FOR the first time since its inception, I foresee the demise of the NHS. Recent revelations, coupled with the junior doctors’ strike, dispel any doubts.
Hospitals, we are told, have been banned from declaring a “major incident” even if they are so overcrowded that patient safety is at risk. In addition, trusts can no longer go on “black alert” to indicate trouble ahead.
Meanwhile, millions of pounds in interest at rates up to 3.5 per cent are demanded as payback under a new scheme of emergency government loans to hospitals which are able to borrow to cover wages, electricity or phone bills.
Last year, thirty hospitals made interest payments totalling£75million. Next year these payments are expected to reach more than £150 million with the NHS deficit doubling at £2.2 billion. If they are so cash-strapped that they have to borrow how will charging them interest help?
Worse still, the pay of NHS administrators is still rising, despite the financial crisis which engulfs the system. Hospital chief executives have been handed rises of up to £35,000 per year with the highest earner getting £340,000. What financially troubled business, other than one funded by the taxpayer, would pay its executives even more? Shareholders wouldn’t stand for it, and we are all shareholders in the NHS. So why aren’t we demanding that someone gets a grip before it’s too late?
The number of NHS managers being paid around £300,000 per year reportedly doubled in 12 months; 44 ‘interim’ executives were employed in 2013-14 on rates of £1,000 per day. One received the equivalent of £620,000 p.a. for ten months work while frontline staff suffered a pay freeze.
No political party can escape blame for the present situation. Private Finance Initiatives, the system which sees hospitals built by private investors who take huge interest on repayment and service contracts, was condemned by Labour when implemented by John Major’s Conservative government. But that didn’t stop the Blair government enthusiastically expanding it.
Now, NHS hospitals owe a reported £80billion in PFI loan unitary charges, the ongoing costs of maintaining hospitals and paying back loans. This year, trusts will make a reported £2bn in repayments, wiping out extra money promised to fund improvements. I would need an acre of space to list the areas which need improvement.
One example: the NHS reportedly spends £80 million each year handing out paracetamol, the average prescription costing TWENTY TIMES the price of a packet in the supermarket.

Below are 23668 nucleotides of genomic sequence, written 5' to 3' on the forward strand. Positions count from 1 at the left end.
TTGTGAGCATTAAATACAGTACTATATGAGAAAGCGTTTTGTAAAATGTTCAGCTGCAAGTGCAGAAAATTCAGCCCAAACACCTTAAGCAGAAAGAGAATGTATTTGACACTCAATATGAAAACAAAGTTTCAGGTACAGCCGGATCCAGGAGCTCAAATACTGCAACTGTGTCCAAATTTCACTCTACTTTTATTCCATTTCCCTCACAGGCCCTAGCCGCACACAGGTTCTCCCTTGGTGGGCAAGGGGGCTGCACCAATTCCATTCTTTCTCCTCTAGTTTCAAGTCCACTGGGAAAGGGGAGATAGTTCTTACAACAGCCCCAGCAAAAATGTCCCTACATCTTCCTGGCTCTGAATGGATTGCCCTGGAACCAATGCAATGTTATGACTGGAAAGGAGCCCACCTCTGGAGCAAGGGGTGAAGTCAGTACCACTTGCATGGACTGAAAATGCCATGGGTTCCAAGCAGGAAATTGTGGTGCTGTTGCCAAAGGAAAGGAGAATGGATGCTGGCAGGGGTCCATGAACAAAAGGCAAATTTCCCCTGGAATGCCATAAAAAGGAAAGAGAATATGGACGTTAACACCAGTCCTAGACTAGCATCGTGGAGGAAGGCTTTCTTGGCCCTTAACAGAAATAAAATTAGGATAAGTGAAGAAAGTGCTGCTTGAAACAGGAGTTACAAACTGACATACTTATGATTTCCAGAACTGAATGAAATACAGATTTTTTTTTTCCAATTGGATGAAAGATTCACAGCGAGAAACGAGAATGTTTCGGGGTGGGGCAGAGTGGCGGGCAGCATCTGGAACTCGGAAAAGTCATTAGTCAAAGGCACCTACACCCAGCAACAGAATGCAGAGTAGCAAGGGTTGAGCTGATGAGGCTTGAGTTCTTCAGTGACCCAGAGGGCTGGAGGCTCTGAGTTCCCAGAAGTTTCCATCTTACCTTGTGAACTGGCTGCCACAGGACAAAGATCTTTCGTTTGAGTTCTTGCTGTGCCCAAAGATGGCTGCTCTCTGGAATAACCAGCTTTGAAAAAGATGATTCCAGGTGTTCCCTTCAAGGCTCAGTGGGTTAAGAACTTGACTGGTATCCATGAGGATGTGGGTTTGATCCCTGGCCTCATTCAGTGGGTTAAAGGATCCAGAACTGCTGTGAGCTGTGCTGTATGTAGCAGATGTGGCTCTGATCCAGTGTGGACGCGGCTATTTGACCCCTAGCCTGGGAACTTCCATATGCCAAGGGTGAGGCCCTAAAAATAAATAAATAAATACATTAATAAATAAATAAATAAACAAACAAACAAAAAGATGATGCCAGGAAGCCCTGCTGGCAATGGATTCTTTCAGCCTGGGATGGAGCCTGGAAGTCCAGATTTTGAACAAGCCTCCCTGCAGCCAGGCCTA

EACH year 80,000 British students fail to win places on nursing courses even though the NHS is hiring thousands of nurses from abroad.
Meanwhile, British nurses in their forties who left to start families and now want to come back complain about the shortage of affordable refresher courses to update their skills. And even if they could retrain are unable to find jobs, apparently because they are going to younger European candidates.
Hospitals recruited almost 6,000 overseas nurses last year while there are 100,000 domestic applicants for 20,000 training places. Four out of five new NHS nurses are foreign: NHS managers fly to Spain and Portugal to hire as many as fifty per trip.
The economics are interesting: the NHS spends £70,000 training a nurse for three years while for the same amount it can hire three qualified foreigners on average salaries of £23,000. But is it right that we plunder nurses from other countries (which have also spent money on training) to serve our own needs?
The Royal College of Nursing accuses the Government of “lamentable workforce planning. . . we have a crisis and we’ve got NHS trusts recruiting from all points of the compass.”
In the past, training nurses was far cheaper. They learned their skills on the wards in hospitals which had the use of their labour throughout their apprenticeship, until a reform during the 1990s required that all nurses should have a degree. I worked in the NHS under the old system and the training was excellent.
Now we are chronically short of GPs. At the moment we pay locum doctors £2,000 to plug gaps. Why isn’t there a scheme to allow nurse practitioners to by-pass the first year of medical training and complete medical degrees?
In addition, the number of hospital beds available has been steadily falling. The UK’s 2.8 beds per thousand population compares with Germany’s 8.3 beds and France’s 6.3.
In my contacts with medical charities, I see miracles performed daily but the NHS has tottered for decades under the weight of debt, top-heavy management and inept political control. To an extent, it is being eaten from within.
Political parties should stop the mud-slinging, roll up their sleeves and sort out the mess they jointly created.